"In 39 chapters, authors from a variety of diverse institutions highlight the day-to-day work of running and coordinating information literacy programs and the soft skills necessary for success in the coordinator role. They discuss the institutional context into which their work fits, their collaborators, students, marketing, and assessment, as well as the many varied duties they balance" The sections (each with chapters giving examples) are
- Teaching Team Models
- Subject Liaison Model
- Combination of Teaching Team and Subject Liaison Models: Describes IL programs where the instruction work is conducted by some kind of combination of a dedicated teaching team and a liaison model
- Solo Librarian Model
- Focused on a For-Credit Course
Details at
I previously blogged here a priced webinar series of the same name, which I now realise was connected with the book!
Photo by Sheila Webber: overgrown door, September 2020

Friday, September 11, 2020

Designing learning to enhance metacognitive skills: Opportunities to harness the VLE (Virtual Learning Environment) with online learning

There is a MINDSETS (Robert Gordon University) free online event on 1 October 2020 at4-5pm UK time: Designing learning to enhance metacognitive skills: Opportunities to harness the VLE (Virtual Learning Environment) with online learning. The presenters are Emma O'Neill, Crystal Fulton, & James Matthews (Fellows in Teaching and Academic Development, University College Dublin). "This research project investigated how the VLE (Virtual Learning Environment)could be leveraged to support active student learning in line with the University’s education strategy. ... [the] interventions were ... aimed to change the perception of the VLE from that of a “download-upload” platform to that of a 'space' for an engaging educational experience that maximises meaningful learning. These interventions were underpinned by the literature-informed Education Endowment Foundation (EEF) framework, designed to promote metacognitive skills in the secondary school curriculum. .... These learning interventions were ... trialled in three case studies within Social Sciences, Sport Psychology, and Veterinary Medicine by creating bespoke adaptations of the intervention framework. Preliminary findings show a significant increase in students' pre- and post-intervention metacognitive index scores which aligned well with students' own comments in the qualitative component of the study. Students engaged well with the approach..."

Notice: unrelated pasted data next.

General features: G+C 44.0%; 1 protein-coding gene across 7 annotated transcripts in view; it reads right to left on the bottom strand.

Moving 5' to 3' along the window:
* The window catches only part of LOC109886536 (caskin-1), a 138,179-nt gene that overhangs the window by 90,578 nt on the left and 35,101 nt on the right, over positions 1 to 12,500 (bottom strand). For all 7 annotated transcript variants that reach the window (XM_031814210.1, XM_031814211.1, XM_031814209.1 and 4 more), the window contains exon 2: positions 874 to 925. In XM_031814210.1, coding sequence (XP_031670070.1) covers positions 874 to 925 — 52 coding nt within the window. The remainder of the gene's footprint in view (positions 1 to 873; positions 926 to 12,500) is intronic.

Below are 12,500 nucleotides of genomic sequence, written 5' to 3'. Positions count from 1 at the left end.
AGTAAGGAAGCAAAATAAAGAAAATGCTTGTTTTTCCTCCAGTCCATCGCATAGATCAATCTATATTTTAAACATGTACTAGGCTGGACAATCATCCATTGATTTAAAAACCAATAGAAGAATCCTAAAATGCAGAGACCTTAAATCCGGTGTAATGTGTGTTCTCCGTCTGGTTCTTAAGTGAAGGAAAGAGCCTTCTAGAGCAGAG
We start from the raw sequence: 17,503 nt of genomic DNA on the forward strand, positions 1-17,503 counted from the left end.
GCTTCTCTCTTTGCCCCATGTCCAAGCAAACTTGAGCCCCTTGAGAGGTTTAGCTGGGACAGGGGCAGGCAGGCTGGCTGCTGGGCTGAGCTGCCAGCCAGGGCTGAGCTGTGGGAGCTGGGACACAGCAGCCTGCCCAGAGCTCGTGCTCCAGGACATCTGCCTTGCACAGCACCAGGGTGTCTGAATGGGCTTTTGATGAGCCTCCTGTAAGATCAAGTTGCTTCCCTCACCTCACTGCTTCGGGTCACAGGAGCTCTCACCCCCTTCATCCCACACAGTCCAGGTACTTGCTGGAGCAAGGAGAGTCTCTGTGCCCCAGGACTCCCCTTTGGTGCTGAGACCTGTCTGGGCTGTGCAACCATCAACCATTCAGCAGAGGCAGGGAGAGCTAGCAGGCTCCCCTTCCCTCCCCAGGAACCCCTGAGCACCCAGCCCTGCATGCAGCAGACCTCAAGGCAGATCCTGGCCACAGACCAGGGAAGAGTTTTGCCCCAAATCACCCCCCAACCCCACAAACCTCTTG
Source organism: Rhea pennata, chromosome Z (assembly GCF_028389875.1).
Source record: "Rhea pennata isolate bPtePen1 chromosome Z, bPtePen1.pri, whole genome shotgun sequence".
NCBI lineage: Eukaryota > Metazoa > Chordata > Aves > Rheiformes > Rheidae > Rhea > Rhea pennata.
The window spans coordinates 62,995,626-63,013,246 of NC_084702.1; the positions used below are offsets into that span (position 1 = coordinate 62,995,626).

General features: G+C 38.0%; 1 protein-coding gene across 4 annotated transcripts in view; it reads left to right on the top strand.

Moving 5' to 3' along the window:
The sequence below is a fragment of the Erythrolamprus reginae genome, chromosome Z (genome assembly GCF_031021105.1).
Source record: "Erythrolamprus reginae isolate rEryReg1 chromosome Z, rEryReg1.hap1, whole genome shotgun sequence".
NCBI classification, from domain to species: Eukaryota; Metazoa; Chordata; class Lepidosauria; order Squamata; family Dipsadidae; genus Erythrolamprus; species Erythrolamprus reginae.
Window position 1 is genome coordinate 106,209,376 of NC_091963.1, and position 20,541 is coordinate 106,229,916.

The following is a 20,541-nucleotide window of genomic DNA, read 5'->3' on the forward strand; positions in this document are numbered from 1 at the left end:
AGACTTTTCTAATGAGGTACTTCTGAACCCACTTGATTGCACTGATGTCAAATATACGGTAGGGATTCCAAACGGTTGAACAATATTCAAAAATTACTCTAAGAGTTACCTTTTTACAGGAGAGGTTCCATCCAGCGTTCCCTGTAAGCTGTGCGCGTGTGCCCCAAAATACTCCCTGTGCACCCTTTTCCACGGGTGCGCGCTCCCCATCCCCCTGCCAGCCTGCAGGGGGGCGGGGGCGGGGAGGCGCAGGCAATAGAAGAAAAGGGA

For registration:
The session will be recorded and made available to registered participants.
Photo by Sheila Webber: white rose in the September sun, 2020

Thursday, September 10, 2020

Handbook of Media Education Research

Just published is The Handbook of Media Education Research, edited by by Divina Frau-Meigs, Sirkku Kotilainen, Manisha Pathak-Shelat, Michael Hoechsmann and Stuart R. Poyntz. It is a substantial book, which reviews a wide range of research in this field and addresses key issues e.g. how to develop people's media literacy, media engagement of marginalised groups, and the impact of algorithms. There are three main sections: Global youth culture; Pedagogies & practices; Histories; Institutions and Policy Developments; and Critical Citizenship and Futures. On the publisher's website you get 3 extracts: the contents list; the index; and a short chapter "Micro‐Celebrity Communities, and Media Education Understanding Fan Practices on YouTube and Wattpad" (Dezuanni).
- Frau-Meigs et al. (Eds) (2020). The Handbook of Media Education Research. Wiley-Blackwell. ISBN-13: 978-1119166870 (hardback) (also available as an ebook). The only problem with this book is its huge price, even for the ebook version ("starting at just £144.99" it says on the publisher's site), though you can get it a little cheaper elsewhere, so you will have to encourage your library to buy it. Perhaps it is mean to highlight this (expensiveness is common to many academic books, I know), but it was the "just £144.99" that got me.
The publisher's entry is here: